What do you need to get in?
Main entry requirements
If your qualifications aren’t listed here, you can use our UCAS points guide of 120 and refer to the university’s website for full details of all entry routes and requirements.
% applicants receiving offers90%
Provided by UCAS, this is the percentage of applicants who were offered a place on the course last year. Note that not all applicants receiving offers will take up the place, so this figure is likely to differ from applicants to places.
Tuition fee & financial support£9,000
Maximum annual fee for UK students. NHS-funded, sandwich or part-time course fees may vary.
If you live in:
- Scotland and go to a Scottish university, you won’t pay tuition fees
- Northern Ireland and go to an NI uni, you’ll pay £3,805 in tuition fees
- Wales you’ll pay £3,810 in fees and get a tuition fee grant to cover the rest
Every degree course is different, so it’s important to find one that suits your interests and matches the way you prefer to work – from the modules you’ll be studying to how you’ll be assessed. Top things to look for when comparing courses
Politics and International Relations is a diverse and rapidly developing subject area. The Department of Politics and International Relations at Leicester has a long history of providing excellent teaching, which is led by our leading research in the field. Our courses aim to fire your intellectual curiosity about the politics of the world in which we live. Our Department is a thriving, dynamic, yet friendly, place. Politics has been taught at Leicester since the 1940s and we have always been at the cutting edge of British political science. We pride ourselves on combining intellectually demanding programmes with a friendly atmosphere where we strive to make all students feel welcome. Our teaching and pastoral care was rated excellent by a recent external review.
Year 1: Core modules: international relations since 1945; current issues in international relations; analysing the study of political systems; the study of political theory and ideologies; American politics; further study in International Relations. Year 2: Core modules: international theory; globalisation; European Union politics; US foreign policy; international security studies; the development of political ideas or aspects of British government; political analysis. Year 3: Modules include: students are free to specialise in their chosen optional modules, 2 per semester, and students will also plan, research and write up their independent dissertation project.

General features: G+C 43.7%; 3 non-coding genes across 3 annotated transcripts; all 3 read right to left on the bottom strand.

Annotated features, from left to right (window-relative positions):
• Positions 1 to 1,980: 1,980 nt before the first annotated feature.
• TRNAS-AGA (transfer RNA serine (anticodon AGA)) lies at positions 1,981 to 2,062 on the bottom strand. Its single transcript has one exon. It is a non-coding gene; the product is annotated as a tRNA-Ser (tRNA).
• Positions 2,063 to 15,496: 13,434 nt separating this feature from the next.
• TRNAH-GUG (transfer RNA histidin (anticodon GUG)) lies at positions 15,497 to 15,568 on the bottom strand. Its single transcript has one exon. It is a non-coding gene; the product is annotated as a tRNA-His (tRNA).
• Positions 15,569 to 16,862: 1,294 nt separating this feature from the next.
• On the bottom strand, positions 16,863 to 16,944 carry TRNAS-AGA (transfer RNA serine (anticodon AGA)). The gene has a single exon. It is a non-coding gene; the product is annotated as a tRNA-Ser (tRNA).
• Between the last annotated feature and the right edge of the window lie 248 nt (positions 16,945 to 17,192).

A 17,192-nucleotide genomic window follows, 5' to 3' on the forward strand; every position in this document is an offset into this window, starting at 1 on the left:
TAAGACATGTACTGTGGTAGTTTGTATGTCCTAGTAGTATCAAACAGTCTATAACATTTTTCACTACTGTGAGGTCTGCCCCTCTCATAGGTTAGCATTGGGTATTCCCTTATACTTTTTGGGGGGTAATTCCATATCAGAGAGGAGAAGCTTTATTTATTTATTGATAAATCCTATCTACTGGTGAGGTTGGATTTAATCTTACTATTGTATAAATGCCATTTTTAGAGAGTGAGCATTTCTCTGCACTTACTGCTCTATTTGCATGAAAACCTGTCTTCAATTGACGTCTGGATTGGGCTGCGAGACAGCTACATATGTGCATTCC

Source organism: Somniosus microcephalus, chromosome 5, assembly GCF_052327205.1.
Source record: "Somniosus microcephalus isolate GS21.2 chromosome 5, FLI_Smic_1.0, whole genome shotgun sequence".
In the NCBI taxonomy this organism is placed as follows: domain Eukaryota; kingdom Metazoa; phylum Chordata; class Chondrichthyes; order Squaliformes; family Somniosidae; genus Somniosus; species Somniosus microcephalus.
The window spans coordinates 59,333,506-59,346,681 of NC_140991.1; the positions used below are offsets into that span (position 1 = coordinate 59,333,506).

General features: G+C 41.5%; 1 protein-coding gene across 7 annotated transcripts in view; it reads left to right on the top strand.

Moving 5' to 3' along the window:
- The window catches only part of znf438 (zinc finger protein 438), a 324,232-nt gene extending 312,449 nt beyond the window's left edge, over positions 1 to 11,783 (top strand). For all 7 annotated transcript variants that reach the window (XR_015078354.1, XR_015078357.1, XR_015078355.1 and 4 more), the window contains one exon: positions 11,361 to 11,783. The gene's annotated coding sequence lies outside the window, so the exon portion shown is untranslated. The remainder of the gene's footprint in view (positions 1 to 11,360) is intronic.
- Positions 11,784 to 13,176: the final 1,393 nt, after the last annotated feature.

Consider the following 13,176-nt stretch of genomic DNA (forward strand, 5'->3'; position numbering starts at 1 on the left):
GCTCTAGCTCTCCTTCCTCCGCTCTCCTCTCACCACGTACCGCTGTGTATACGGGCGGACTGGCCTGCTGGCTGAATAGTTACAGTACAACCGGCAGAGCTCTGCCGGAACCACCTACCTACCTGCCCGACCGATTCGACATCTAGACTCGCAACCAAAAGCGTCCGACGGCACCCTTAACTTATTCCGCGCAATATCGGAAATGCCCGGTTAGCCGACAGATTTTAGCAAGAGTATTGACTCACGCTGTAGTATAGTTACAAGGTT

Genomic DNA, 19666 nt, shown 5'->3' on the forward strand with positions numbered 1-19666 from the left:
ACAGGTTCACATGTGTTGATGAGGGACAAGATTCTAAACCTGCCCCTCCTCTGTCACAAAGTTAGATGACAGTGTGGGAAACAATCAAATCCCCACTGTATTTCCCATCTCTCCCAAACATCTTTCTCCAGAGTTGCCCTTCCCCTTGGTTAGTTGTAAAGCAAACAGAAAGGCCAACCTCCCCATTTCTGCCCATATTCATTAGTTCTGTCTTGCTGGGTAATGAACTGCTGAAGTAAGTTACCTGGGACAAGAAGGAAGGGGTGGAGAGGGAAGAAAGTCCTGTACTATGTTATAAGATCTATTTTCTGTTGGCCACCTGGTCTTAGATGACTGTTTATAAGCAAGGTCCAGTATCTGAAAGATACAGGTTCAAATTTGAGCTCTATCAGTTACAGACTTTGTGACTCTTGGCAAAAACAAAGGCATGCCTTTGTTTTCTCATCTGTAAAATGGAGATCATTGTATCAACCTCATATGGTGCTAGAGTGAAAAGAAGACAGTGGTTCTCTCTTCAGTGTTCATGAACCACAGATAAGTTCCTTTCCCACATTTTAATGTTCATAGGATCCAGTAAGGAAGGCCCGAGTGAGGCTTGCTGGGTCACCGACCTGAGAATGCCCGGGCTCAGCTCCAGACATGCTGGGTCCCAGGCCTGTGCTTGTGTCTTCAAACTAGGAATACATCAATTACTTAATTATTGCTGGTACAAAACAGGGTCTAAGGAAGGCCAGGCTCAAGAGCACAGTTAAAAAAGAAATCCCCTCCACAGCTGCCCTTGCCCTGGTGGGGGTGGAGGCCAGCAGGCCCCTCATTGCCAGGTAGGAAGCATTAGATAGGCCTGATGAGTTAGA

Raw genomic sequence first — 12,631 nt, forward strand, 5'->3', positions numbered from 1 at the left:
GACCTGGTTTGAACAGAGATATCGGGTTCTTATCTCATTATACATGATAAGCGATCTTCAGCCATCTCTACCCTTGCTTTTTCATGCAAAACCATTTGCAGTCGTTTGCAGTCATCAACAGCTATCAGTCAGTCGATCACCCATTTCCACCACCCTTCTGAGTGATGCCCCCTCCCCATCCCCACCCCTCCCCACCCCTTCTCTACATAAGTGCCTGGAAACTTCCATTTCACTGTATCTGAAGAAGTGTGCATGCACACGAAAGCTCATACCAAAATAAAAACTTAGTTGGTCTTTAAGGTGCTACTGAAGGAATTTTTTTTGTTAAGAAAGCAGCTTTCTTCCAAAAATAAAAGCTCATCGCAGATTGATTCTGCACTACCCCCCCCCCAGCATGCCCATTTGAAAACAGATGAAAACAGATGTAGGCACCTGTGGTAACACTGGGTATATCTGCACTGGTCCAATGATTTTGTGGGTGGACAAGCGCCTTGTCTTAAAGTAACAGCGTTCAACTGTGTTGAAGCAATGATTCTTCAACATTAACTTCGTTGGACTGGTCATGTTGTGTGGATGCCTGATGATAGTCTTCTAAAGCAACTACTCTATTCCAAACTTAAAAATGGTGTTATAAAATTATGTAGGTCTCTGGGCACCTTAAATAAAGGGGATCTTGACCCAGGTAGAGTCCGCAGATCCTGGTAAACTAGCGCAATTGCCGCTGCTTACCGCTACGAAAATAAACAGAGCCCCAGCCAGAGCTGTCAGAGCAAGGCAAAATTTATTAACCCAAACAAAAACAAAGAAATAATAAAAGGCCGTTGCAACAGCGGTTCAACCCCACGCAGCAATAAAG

Leicester boasts so many attributes it is impossible to list them all, but students choose to study here because Leicester feels like home the moment you set foot on campus. Our Major/Minor degrees enable you to create your own degree where you can study a core area in depth (your major subject), while also exploring an additional area (your minor subject). Our Students' Union is home to the O2 Academy Leicester bringing great bands and club nights to our building!
How you'll spend your time
|Year 1||Year 2||Year 3|
|Lectures / seminars||17%||16%||14%|
- Lectures / seminars
- Independent study
How you'll be assessed
|Year 1||Year 2||Year 3|
- Written exams
- Practical exams
What do the numbers say for
Where there isn’t enough reliable data about this specific course, we’ve shown aggregated data for all courses at this university within the same subject area
What do students think about this subject here?
Here's how satisfied past students were – useful to refer to when you’re narrowing down your options. Our student score makes comparisons easier, showing whether satisfaction is high, medium or low compared to other unis.
Start building a picture of who you could be studying with by taking a look at the profile of people that have studied this subject here in previous years.
UK / Non-UK
Male / Female
Full-time / Part-time
Typical Ucas points
2:1 or above
Most popular subjects students studied before attending
Here's an idea of the academic background of students from previous years, to give you a flavour of the type of people who take this subject.
Government and Politics
What are graduates doing after six months?
Here’s what students are up after they graduate from studying this subject here. We’ve analysed the employment rate and salary figures so you can see at a glance whether they’re high, typical or low compared to graduates in this subject from other universities. Remember the numbers are only measured only six months after graduation and can be affected by the economic climate - the outlook may be different when you leave uni. What do graduate employment figures really tell you?